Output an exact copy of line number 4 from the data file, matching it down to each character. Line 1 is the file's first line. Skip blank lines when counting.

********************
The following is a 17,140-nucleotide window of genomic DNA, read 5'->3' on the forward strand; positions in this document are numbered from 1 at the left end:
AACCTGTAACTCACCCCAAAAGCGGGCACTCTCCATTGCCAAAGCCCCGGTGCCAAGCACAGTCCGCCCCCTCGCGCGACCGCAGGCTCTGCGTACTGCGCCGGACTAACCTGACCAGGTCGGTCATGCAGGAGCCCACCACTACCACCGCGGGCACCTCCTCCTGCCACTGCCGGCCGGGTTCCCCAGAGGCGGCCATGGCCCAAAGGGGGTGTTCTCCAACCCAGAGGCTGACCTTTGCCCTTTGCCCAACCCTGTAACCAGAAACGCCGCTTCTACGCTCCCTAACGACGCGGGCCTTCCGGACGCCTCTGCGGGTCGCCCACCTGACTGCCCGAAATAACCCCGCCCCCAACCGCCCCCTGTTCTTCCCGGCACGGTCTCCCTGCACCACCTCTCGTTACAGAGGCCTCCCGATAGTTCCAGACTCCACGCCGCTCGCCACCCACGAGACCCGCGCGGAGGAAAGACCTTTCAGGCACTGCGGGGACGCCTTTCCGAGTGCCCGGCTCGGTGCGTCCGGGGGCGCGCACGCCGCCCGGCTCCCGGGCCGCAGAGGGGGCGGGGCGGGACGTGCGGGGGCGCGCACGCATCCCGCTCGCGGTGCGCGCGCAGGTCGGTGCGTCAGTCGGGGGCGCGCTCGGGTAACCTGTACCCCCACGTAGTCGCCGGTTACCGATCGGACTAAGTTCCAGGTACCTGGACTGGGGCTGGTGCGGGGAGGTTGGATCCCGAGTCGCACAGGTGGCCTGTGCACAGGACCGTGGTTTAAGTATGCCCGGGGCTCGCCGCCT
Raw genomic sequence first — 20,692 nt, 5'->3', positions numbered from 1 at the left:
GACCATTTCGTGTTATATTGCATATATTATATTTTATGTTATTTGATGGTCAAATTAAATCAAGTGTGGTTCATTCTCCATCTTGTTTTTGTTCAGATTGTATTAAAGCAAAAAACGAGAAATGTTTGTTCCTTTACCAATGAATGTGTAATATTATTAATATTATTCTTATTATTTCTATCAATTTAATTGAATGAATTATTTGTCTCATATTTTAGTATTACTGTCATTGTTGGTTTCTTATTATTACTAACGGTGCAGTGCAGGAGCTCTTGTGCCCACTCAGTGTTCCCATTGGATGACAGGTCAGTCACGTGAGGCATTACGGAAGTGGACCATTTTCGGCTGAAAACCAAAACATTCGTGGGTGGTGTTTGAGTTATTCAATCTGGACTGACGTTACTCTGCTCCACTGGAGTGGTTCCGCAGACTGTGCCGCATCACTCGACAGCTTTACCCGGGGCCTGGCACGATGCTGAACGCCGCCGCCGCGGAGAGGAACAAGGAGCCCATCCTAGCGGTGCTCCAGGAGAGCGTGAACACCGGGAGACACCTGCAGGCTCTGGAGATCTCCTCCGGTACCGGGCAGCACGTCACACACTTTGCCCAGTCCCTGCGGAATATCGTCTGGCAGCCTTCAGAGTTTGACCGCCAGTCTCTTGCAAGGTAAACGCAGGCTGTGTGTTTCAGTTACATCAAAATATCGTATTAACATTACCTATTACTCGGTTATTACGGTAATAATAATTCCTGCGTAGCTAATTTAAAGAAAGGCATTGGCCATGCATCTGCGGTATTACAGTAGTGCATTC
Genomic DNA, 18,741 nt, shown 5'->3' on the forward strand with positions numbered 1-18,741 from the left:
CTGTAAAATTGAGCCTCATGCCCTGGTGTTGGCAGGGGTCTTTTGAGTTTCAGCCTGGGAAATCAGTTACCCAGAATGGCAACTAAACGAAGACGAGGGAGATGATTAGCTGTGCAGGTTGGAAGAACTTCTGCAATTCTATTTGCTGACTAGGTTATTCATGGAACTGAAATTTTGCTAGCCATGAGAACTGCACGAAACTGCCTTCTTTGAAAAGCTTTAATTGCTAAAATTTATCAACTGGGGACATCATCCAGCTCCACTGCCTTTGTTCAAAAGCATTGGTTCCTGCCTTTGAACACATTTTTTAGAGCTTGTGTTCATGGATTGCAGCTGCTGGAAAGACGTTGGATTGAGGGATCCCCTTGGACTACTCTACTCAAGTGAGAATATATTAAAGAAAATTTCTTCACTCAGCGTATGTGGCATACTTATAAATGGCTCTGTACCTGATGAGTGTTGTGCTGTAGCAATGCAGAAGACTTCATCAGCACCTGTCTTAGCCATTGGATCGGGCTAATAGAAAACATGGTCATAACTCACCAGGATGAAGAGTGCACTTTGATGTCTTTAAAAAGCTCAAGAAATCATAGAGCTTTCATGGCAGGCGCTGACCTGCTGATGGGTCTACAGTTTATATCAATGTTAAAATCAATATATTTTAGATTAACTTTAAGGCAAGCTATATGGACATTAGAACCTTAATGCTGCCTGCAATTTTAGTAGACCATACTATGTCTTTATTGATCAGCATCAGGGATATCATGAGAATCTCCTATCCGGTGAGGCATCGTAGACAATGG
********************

GACCATTTCGTGTTATATTGCATATATTATATTTTATGTTATTTGATGGTCAAATTAAATCAAGTGTGGTTCATTCTCCATCTTGTTTTTGTTCAGATTGTATTAAAGCAAAAAACGAGAAATGTTTGTTCCTTTACCAATGAATGTGTAATATTATTAATATTATTCTTATTATTTCTATCAATTTAATTGAATGAATTATTTGTCTCATATTTTAGTATTACTGTCATTGTTGGTTTCTTATTATTACTAACGGTGCAGTGCAGGAGCTCTTGTGCCCACTCAGTGTTCCCATTGGATGACAGGTCAGTCACGTGAGGCATTACGGAAGTGGACCATTTTCGGCTGAAAACCAAAACATTCGTGGGTGGTGTTTGAGTTATTCAATCTGGACTGACGTTACTCTGCTCCACTGGAGTGGTTCCGCAGACTGTGCCGCATCACTCGACAGCTTTACCCGGGGCCTGGCACGATGCTGAACGCCGCCGCCGCGGAGAGGAACAAGGAGCCCATCCTAGCGGTGCTCCAGGAGAGCGTGAACACCGGGAGACACCTGCAGGCTCTGGAGATCTCCTCCGGTACCGGGCAGCACGTCACACACTTTGCCCAGTCCCTGCGGAATATCGTCTGGCAGCCTTCAGAGTTTGACCGCCAGTCTCTTGCAAGGTAAACGCAGGCTGTGTGTTTCAGTTACATCAAAATATCGTATTAACATTACCTATTACTCGGTTATTACGGTAATAATAATTCCTGCGTAGCTAATTTAAAGAAAGGCATTGGCCATGCATCTGCGGTATTACAGTAGTGCATTC